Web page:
The opinion of the court was delivered by: Frank C. Damrell, Jr. United States District Judge
This matter is before the court on the motions of defendants the Federal Deposit Insurance Corporation ("FDIC"), MortgageIt Inc. ("MortgageIt"), and JPMorgan Chase Bank ("JPMorgan") to dismiss plaintiff Presentacion R. Haw's ("plaintiff") first amended complaint pursuant to Federal Rule of Civil Procedure ("FRCP") 12(b)(6).
On February 12, 2009, plaintiff, acting pro se, filed a complaint against defendants for claims arising out of a real estate loan transaction. (Docket #1.) Plaintiff's original complaint included federal claims for violation of the Truth in Lending Act ("TILA") and the Federal Debt Collection Practices Act ("FDCPA") as well as a state law claim for alleged violations of California Business and Professions Code §§ 17200 et seq. relating to unfair business practices. On July 27, 2009, plaintiff, represented by counsel, filed a first amended complaint. (Docket #42.) The first amended complaint includes claims for civil conspiracy, fraud, specific performance, wrongful foreclosure, quiet title, and wrongful eviction.*fn1
Jurisdiction is a threshold inquiry before the adjudication of any case before the court. See Morongo Band of Mission Indians v. Cal. State Bd. of Equalization, 858 F.2d 1376, 1380 (9th Cir. 1988). Without jurisdiction, this court cannot adjudicate the merits of this case or order any relief. See id. ("If the district court had no jurisdiction over the subject matter, the action should have been dismissed, regardless of the parties' preference for an adjudication in federal court.").
Plaintiff's only remaining claim that could possibly support federal jurisdiction*fn2 is his seventh claim for relief, which is titled "Wrongful Eviction and Violation of Due Process." (Compl. ¶ 145.) Plaintiff alleges that, following the allegedly wrongful foreclosure of her home, defendants sought to evict plaintiff by filing an unlawful detainer suit in California Superior Court and obtaining a writ of execution to gain possession. (Id. at ¶ 147-50.) Plaintiff further alleges that "[b]y not allowing Plaintiff to assert her right to ownership, [JPMorgan] through the California Superior Court essentially deprived Plaintiff of her due process rights." (Id. at ¶ 150.)
Even if the court construes this as a claim for violation of plaintiff's procedural due process rights guaranteed by the Fourteenth Amendment under 42 U.S.C. § 1983, plaintiff's claim fails to state a claim for relief because she has not plausibly alleged that JPMorgan was acting under color of state law. Use of the unlawful detainer process standing alone does not transform acts by a private party into acts under color of law for purposes of § 1983. See Hohensee v. Dailey, 383 F. Supp. 6, 9 (M.D. Pa. 1974) ("The mere fact that an individual utilizes state process against another does not make the actor's conduct cognizable as state action."); see also Deal v. Newport Datsun, Ltd., 706 F.2d 141 (4th Cir. 1983) (affirming a district court's dismissal of an action on the grounds that a landlord's commencement of an ejectment proceeding did not constitute state action); Miller v. Hartwood Apartments, Ltd., 689 F.2d 1239, 1242 (5th Cir. 1982) ("There is no cause of action under the Civil Rights Act if a case is private litigation in which the state does no more than furnish the forum and has no interest in the outcome."); cf. Howerton v. Gabica, 708 F.2d 380 (9th Cir. 1983) (finding state action in an eviction context when a police officer accompanied landlord when serving eviction notice, privately approached tenants, and recommended that they leave, creating the appearance that the police sanctioned the eviction). Plaintiff fails to set forth any allegations in her complaint or argument in her opposition that could plausibly give rise to a claim under § 1983. Indeed, plaintiff wholly fails to advance any arguments with respect to a constitutional due process claim. Rather, the only argument proffered by plaintiff is that the wrongful eviction claim, in which the due process allegation is included, is dependent upon her wrongful foreclosure claim. Accordingly, plaintiff's § 1983 claim for violation of due process is DISMISSED without leave to amend.*fn3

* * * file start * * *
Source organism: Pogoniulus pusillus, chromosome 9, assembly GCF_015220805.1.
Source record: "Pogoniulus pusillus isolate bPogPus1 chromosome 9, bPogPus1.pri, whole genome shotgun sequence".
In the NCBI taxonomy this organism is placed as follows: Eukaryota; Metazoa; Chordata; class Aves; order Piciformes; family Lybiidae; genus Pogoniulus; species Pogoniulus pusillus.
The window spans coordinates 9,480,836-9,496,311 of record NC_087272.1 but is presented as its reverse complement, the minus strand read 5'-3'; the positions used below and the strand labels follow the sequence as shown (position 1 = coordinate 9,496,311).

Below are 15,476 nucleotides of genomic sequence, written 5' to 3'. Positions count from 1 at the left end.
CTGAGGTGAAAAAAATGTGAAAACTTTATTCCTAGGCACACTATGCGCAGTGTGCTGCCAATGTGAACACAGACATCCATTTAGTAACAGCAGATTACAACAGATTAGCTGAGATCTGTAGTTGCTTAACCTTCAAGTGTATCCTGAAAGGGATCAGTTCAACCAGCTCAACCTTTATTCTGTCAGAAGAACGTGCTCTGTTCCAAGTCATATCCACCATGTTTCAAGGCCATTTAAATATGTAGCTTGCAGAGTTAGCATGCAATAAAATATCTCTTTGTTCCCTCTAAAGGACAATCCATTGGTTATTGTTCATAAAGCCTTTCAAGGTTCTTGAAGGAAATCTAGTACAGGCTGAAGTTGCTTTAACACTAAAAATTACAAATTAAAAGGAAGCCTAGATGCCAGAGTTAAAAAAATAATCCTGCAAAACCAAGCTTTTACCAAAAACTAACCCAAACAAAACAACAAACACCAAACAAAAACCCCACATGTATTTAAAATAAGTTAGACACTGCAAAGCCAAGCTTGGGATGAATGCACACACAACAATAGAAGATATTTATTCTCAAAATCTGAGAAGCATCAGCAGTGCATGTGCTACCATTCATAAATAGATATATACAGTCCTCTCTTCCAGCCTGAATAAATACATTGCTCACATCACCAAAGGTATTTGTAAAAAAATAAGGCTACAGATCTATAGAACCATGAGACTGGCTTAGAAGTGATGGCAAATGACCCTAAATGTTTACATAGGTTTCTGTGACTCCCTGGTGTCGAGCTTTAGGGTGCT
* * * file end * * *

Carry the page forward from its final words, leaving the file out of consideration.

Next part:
Dismissal of plaintiff's purported § 1983 claim leaves the complaint devoid of any federal claims. The remaining claims are state law claims for civil conspiracy, fraud, specific performance, wrongful foreclosure, quiet title, and wrongful eviction.
Subject to the conditions set forth in 28 U.S.C. § 1367(c), district courts may decline to exercise supplemental jurisdiction over state law claims. See Acri v. Varian Associates, Inc., 114 F.3d 999, 1000 (9th Cir. 1997)(en banc). The court's decision whether to exercise supplemental jurisdiction should be informed by values of "economy, convenience, fairness, and comity." Id. at 1001 (citations omitted). However, primary responsibility for developing and applying state law rests with the state courts. Therefore, when federal claims are eliminated before trial, district courts should usually decline to exercise supplemental jurisdiction. See Carnegie-Mellon Univ. v. Cohill, 484 U.S. 343, 350 (1988); Gini v. Las Vegas Metropolitan Police Dept., 40 F.3d 1041, 1046 (9th Cir. 1994) ("[I]n the usual case in which federal-law claims are eliminated before trial, the balance of factors . . . will point toward declining to exercise jurisdiction over the remaining state law claims.")(quoting Schneider v. TRW Inc., 938 F.2d 986, 993 (9th Cir. 1991)). In accordance with 28 U.S.C. § 1367(c), the court declines to exercise supplemental jurisdiction over plaintiff's remaining state law claims.
Accordingly, the remainder of plaintiff's complaint is DISMISSED without prejudice.*fn4